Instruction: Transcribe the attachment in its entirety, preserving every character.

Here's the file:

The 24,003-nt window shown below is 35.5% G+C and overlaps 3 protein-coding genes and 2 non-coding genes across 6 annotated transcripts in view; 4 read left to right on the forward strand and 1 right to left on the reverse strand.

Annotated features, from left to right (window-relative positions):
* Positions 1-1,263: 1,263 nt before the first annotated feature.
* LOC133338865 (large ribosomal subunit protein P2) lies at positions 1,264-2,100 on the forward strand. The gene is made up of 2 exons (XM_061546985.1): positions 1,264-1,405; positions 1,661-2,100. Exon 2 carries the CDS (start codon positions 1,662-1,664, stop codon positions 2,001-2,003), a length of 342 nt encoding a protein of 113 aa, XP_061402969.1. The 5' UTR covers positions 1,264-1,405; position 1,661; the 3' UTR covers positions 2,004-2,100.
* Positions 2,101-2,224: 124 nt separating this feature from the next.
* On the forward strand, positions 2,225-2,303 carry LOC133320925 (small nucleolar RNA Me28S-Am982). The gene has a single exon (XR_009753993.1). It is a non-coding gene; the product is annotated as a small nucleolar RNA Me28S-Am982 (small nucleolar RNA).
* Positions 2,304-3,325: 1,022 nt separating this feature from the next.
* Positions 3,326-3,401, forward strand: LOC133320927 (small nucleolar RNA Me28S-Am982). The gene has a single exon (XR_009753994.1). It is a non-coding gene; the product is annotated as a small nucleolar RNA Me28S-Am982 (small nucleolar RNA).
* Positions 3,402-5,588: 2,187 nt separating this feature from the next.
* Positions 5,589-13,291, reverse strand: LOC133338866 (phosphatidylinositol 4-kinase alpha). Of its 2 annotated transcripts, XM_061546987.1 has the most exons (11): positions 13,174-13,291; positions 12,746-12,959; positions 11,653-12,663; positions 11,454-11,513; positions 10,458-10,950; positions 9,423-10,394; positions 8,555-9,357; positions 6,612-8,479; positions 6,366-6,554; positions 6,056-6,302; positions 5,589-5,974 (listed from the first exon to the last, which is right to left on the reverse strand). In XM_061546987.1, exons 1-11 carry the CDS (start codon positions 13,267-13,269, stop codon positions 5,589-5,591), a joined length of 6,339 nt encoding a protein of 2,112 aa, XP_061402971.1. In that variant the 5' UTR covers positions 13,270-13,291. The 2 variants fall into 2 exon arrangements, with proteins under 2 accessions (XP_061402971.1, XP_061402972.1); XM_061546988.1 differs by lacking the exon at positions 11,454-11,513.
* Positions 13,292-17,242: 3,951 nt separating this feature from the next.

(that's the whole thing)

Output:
The 24,003-nt window shown below is 35.5% G+C and overlaps 3 protein-coding genes and 2 non-coding genes across 6 annotated transcripts in view; 4 read left to right on the forward strand and 1 right to left on the reverse strand.

Annotated features, from left to right (window-relative positions):
* Positions 1-1,263: 1,263 nt before the first annotated feature.
* LOC133338865 (large ribosomal subunit protein P2) lies at positions 1,264-2,100 on the forward strand. The gene is made up of 2 exons (XM_061546985.1): positions 1,264-1,405; positions 1,661-2,100. Exon 2 carries the CDS (start codon positions 1,662-1,664, stop codon positions 2,001-2,003), a length of 342 nt encoding a protein of 113 aa, XP_061402969.1. The 5' UTR covers positions 1,264-1,405; position 1,661; the 3' UTR covers positions 2,004-2,100.
* Positions 2,101-2,224: 124 nt separating this feature from the next.
* On the forward strand, positions 2,225-2,303 carry LOC133320925 (small nucleolar RNA Me28S-Am982). The gene has a single exon (XR_009753993.1). It is a non-coding gene; the product is annotated as a small nucleolar RNA Me28S-Am982 (small nucleolar RNA).
* Positions 2,304-3,325: 1,022 nt separating this feature from the next.
* Positions 3,326-3,401, forward strand: LOC133320927 (small nucleolar RNA Me28S-Am982). The gene has a single exon (XR_009753994.1). It is a non-coding gene; the product is annotated as a small nucleolar RNA Me28S-Am982 (small nucleolar RNA).
* Positions 3,402-5,588: 2,187 nt separating this feature from the next.
* Positions 5,589-13,291, reverse strand: LOC133338866 (phosphatidylinositol 4-kinase alpha). Of its 2 annotated transcripts, XM_061546987.1 has the most exons (11): positions 13,174-13,291; positions 12,746-12,959; positions 11,653-12,663; positions 11,454-11,513; positions 10,458-10,950; positions 9,423-10,394; positions 8,555-9,357; positions 6,612-8,479; positions 6,366-6,554; positions 6,056-6,302; positions 5,589-5,974 (listed from the first exon to the last, which is right to left on the reverse strand). In XM_061546987.1, exons 1-11 carry the CDS (start codon positions 13,267-13,269, stop codon positions 5,589-5,591), a joined length of 6,339 nt encoding a protein of 2,112 aa, XP_061402971.1. In that variant the 5' UTR covers positions 13,270-13,291. The 2 variants fall into 2 exon arrangements, with proteins under 2 accessions (XP_061402971.1, XP_061402972.1); XM_061546988.1 differs by lacking the exon at positions 11,454-11,513.
* Positions 13,292-17,242: 3,951 nt separating this feature from the next.